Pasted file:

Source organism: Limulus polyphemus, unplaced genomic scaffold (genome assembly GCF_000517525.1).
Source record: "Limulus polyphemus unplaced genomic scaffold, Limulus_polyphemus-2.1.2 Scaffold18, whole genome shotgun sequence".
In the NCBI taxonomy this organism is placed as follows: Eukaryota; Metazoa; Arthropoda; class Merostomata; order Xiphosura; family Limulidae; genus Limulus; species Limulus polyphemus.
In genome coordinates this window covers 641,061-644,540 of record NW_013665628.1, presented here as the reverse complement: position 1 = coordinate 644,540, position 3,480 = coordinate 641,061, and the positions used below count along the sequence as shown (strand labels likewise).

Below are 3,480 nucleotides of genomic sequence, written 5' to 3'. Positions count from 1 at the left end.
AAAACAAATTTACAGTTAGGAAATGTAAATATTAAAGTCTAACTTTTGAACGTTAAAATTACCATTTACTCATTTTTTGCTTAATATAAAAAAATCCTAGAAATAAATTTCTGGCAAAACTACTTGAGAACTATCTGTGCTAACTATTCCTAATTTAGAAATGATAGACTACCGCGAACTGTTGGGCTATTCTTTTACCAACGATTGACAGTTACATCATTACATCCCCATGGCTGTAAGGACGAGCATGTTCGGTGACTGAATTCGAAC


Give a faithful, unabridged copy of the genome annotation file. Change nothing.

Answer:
Source organism: Limulus polyphemus, unplaced genomic scaffold (genome assembly GCF_000517525.1).
Source record: "Limulus polyphemus unplaced genomic scaffold, Limulus_polyphemus-2.1.2 Scaffold18, whole genome shotgun sequence".
In the NCBI taxonomy this organism is placed as follows: Eukaryota; Metazoa; Arthropoda; class Merostomata; order Xiphosura; family Limulidae; genus Limulus; species Limulus polyphemus.
In genome coordinates this window covers 641,061-644,540 of record NW_013665628.1, presented here as the reverse complement: position 1 = coordinate 644,540, position 3,480 = coordinate 641,061, and the positions used below count along the sequence as shown (strand labels likewise).

Below are 3,480 nucleotides of genomic sequence, written 5' to 3'. Positions count from 1 at the left end.
AAAACAAATTTACAGTTAGGAAATGTAAATATTAAAGTCTAACTTTTGAACGTTAAAATTACCATTTACTCATTTTTTGCTTAATATAAAAAAATCCTAGAAATAAATTTCTGGCAAAACTACTTGAGAACTATCTGTGCTAACTATTCCTAATTTAGAAATGATAGACTACCGCGAACTGTTGGGCTATTCTTTTACCAACGATTGACAGTTACATCATTACATCCCCATGGCTGTAAGGACGAGCATGTTCGGTGACTGAATTCGAAC